These implants had a thick outer shell, a Dacron patch on the back for fixation and an anatomic "tear drop" shape. The gel was thick and viscous and felt more firm than the surrounding breast tissue. The implants did not move freely like a natural breast and were subject to a very high rate of capsular contracture (thickened scar tissue) because of the reaction to the Dacron patch.
Breast implants were redesigned in the 1970s with thinner, less cohesive gels and thinner shells in order to feel more natural. Unfortunately, these implants had a greater tendency to rupture or "gel bleed" silicone through an intact implant shell. This led to greater complications such as capsular contracture and implant rupture. Implants of this generation were involved in the American class action-lawsuits against Dow-Corning and other manufacturers in the early 1990s.
From the mid 1980s, advances in manufacturing principles with elastomer-coated shells to decrease gel bleed, and thicker, more cohesive gel to avoid implant rupture improved the safety of these devices... A variety of both round and tapered anatomic shapes are available from different implants in this group.
"Gummy bear" or solid, high-cohesive, form-stable implants is in preliminary stages in the United States but these implants have been widely used since the mid 1990s in other countries. The semi-solid gel in these implants largely eliminates the possibility of silicone migration. Studies of these devices have shown significant potential improvements in safety and efficacy over the older implants with low rates of capsular contracture and rupture.
Since the 1990’s, the Department of Health and Human Services (HHS) began one of the most extensive research studies to examine potential complications during or after silicone-based breast implant surgeries. After reviewing years of evidence and research found that "Evidence suggests diseases or conditions such as connective tissue diseases, cancer, neurological diseases or other systemic complaints or conditions are no more common in women with breast implants than in women without implants”. They concluded that local complications are "the primary safety issue with silicone breast implants", making a clear distinction between local complications and systemic health concerns. Bothersome results such as rupture, pain, capsular contracture, disfigurement, and infection, were stated to be possible local complications that could require medical intervention or repeat surgeries.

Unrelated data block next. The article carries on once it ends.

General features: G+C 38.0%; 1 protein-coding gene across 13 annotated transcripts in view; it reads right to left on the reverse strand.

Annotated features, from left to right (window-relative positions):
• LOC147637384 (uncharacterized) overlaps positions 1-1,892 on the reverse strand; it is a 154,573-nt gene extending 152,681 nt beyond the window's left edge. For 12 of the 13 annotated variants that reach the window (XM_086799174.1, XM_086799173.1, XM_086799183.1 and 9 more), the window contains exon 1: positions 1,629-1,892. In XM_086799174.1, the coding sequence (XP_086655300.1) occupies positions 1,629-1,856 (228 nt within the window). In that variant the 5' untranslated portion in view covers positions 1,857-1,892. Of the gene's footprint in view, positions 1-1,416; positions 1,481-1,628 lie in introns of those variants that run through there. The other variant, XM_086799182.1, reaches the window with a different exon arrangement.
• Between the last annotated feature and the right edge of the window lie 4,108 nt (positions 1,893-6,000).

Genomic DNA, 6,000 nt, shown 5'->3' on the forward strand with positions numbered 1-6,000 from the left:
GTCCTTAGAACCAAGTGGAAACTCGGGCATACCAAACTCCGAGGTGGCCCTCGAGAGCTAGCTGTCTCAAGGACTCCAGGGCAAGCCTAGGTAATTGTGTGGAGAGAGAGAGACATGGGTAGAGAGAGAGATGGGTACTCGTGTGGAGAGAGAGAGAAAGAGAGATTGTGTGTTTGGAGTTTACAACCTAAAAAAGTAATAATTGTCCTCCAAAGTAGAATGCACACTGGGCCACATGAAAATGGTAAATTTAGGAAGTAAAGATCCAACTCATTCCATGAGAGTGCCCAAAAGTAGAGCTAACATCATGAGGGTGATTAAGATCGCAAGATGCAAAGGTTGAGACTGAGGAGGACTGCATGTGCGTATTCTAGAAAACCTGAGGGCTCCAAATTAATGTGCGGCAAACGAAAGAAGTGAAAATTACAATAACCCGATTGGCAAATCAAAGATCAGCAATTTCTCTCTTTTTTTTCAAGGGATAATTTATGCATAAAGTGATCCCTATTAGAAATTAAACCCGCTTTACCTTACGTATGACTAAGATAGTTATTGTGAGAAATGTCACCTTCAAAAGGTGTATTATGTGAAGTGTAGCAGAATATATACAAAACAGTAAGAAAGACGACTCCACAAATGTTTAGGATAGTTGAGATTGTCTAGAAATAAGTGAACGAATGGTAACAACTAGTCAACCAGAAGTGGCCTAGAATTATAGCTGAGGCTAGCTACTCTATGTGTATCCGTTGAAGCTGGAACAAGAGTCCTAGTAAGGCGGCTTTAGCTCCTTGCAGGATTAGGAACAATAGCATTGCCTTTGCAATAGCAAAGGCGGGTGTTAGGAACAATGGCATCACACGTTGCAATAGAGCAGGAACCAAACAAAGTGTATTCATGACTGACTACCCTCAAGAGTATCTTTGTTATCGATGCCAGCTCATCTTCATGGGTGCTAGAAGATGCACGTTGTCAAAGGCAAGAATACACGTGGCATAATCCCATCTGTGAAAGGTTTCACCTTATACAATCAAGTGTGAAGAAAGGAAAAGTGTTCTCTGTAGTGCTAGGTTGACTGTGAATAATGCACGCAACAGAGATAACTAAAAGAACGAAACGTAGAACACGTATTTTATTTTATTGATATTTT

The manufacturers continued to improve their gel-filled products, developing more cohesive gel implant, and continued with their studies. On November 17, 2006, the FDA lifted its restrictions on the use of silicone gel-filled breast implants produced by the two manufacturers for breast reconstruction and for cosmetic breast augmentation. Currently the FDA has approved silicone gel-filled breast implants and over a million women around the world have already received these implants.
Surgeries involving breast implants, whether for cosmetic or reconstructive surgery, carry risk common to many types of surgery. These include adverse reactions to anesthesia, post-operative bleeding (hematoma) or fluid collection (seroma), surgical site infection or breakdown, breast pain or alterations in sensation , unfavorable scarring (6-7%), interference with breast feeding, visible wrinkling, asymmetry, thinning of the breast tissue, and symmastia (disruption of the natural plane between breasts which is sometimes referred to as 'bread loafing'). Complications and reoperations related to surgeries with breast implants or tissue expanders can add significant long term costs to patients and health care systems.
Specific complications related breast implants that have received notable attention involve surveillance and treatment for implant rupture and the phenomena of capsular contracture.